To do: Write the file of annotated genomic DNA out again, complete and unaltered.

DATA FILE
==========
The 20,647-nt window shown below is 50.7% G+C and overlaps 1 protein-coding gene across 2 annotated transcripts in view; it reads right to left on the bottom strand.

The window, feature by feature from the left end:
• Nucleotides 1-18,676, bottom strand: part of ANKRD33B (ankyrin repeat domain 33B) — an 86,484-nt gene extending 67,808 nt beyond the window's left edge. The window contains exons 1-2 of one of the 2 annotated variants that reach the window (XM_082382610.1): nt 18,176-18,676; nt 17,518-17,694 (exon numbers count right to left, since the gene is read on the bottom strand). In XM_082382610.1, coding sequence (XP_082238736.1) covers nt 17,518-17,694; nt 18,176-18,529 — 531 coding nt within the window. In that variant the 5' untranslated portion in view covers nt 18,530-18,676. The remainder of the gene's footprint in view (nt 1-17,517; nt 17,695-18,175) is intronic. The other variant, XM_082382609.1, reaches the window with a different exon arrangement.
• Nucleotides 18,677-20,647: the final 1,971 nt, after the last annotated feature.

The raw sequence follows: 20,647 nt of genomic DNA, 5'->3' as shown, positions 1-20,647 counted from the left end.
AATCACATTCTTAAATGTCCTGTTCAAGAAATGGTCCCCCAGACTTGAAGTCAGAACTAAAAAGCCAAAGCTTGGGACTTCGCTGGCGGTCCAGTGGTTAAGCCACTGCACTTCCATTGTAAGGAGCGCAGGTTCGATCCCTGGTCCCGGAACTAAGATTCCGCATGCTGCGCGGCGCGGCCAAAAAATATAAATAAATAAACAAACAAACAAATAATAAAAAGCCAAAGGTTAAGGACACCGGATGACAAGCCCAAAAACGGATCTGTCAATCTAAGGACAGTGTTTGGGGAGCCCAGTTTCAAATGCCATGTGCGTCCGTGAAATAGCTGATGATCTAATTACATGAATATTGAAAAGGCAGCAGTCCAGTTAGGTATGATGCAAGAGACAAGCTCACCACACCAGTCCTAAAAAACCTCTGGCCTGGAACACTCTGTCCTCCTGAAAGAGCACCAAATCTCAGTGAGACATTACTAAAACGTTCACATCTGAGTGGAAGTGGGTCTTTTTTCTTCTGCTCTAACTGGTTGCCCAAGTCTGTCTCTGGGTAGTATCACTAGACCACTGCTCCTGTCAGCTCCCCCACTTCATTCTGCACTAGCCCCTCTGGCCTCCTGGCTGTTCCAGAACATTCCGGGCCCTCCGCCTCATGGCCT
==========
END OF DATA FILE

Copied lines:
The 20,647-nt window shown below is 50.7% G+C and overlaps 1 protein-coding gene across 2 annotated transcripts in view; it reads right to left on the bottom strand.

The window, feature by feature from the left end:
• Nucleotides 1-18,676, bottom strand: part of ANKRD33B (ankyrin repeat domain 33B) — an 86,484-nt gene extending 67,808 nt beyond the window's left edge. The window contains exons 1-2 of one of the 2 annotated variants that reach the window (XM_082382610.1): nt 18,176-18,676; nt 17,518-17,694 (exon numbers count right to left, since the gene is read on the bottom strand). In XM_082382610.1, coding sequence (XP_082238736.1) covers nt 17,518-17,694; nt 18,176-18,529 — 531 coding nt within the window. In that variant the 5' untranslated portion in view covers nt 18,530-18,676. The remainder of the gene's footprint in view (nt 1-17,517; nt 17,695-18,175) is intronic. The other variant, XM_082382609.1, reaches the window with a different exon arrangement.
• Nucleotides 18,677-20,647: the final 1,971 nt, after the last annotated feature.

The raw sequence follows: 20,647 nt of genomic DNA, 5'->3' as shown, positions 1-20,647 counted from the left end.
AATCACATTCTTAAATGTCCTGTTCAAGAAATGGTCCCCCAGACTTGAAGTCAGAACTAAAAAGCCAAAGCTTGGGACTTCGCTGGCGGTCCAGTGGTTAAGCCACTGCACTTCCATTGTAAGGAGCGCAGGTTCGATCCCTGGTCCCGGAACTAAGATTCCGCATGCTGCGCGGCGCGGCCAAAAAATATAAATAAATAAACAAACAAACAAATAATAAAAAGCCAAAGGTTAAGGACACCGGATGACAAGCCCAAAAACGGATCTGTCAATCTAAGGACAGTGTTTGGGGAGCCCAGTTTCAAATGCCATGTGCGTCCGTGAAATAGCTGATGATCTAATTACATGAATATTGAAAAGGCAGCAGTCCAGTTAGGTATGATGCAAGAGACAAGCTCACCACACCAGTCCTAAAAAACCTCTGGCCTGGAACACTCTGTCCTCCTGAAAGAGCACCAAATCTCAGTGAGACATTACTAAAACGTTCACATCTGAGTGGAAGTGGGTCTTTTTTCTTCTGCTCTAACTGGTTGCCCAAGTCTGTCTCTGGGTAGTATCACTAGACCACTGCTCCTGTCAGCTCCCCCACTTCATTCTGCACTAGCCCCTCTGGCCTCCTGGCTGTTCCAGAACATTCCGGGCCCTCCGCCTCATGGCCT